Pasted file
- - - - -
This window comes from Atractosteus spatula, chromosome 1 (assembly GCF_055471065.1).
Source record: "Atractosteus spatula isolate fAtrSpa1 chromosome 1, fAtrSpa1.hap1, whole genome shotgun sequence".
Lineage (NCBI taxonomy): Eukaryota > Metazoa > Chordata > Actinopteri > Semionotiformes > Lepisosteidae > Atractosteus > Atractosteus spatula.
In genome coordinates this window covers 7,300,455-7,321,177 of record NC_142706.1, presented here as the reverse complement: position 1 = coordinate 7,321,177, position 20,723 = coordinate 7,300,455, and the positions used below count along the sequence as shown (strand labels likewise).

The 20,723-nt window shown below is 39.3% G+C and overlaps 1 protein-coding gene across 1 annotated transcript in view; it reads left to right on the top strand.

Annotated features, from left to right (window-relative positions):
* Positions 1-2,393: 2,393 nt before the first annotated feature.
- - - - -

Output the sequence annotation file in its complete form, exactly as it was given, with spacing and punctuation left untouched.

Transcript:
This window comes from Atractosteus spatula, chromosome 1 (assembly GCF_055471065.1).
Source record: "Atractosteus spatula isolate fAtrSpa1 chromosome 1, fAtrSpa1.hap1, whole genome shotgun sequence".
Lineage (NCBI taxonomy): Eukaryota > Metazoa > Chordata > Actinopteri > Semionotiformes > Lepisosteidae > Atractosteus > Atractosteus spatula.
In genome coordinates this window covers 7,300,455-7,321,177 of record NC_142706.1, presented here as the reverse complement: position 1 = coordinate 7,321,177, position 20,723 = coordinate 7,300,455, and the positions used below count along the sequence as shown (strand labels likewise).

The 20,723-nt window shown below is 39.3% G+C and overlaps 1 protein-coding gene across 1 annotated transcript in view; it reads left to right on the top strand.

Annotated features, from left to right (window-relative positions):
* Positions 1-2,393: 2,393 nt before the first annotated feature.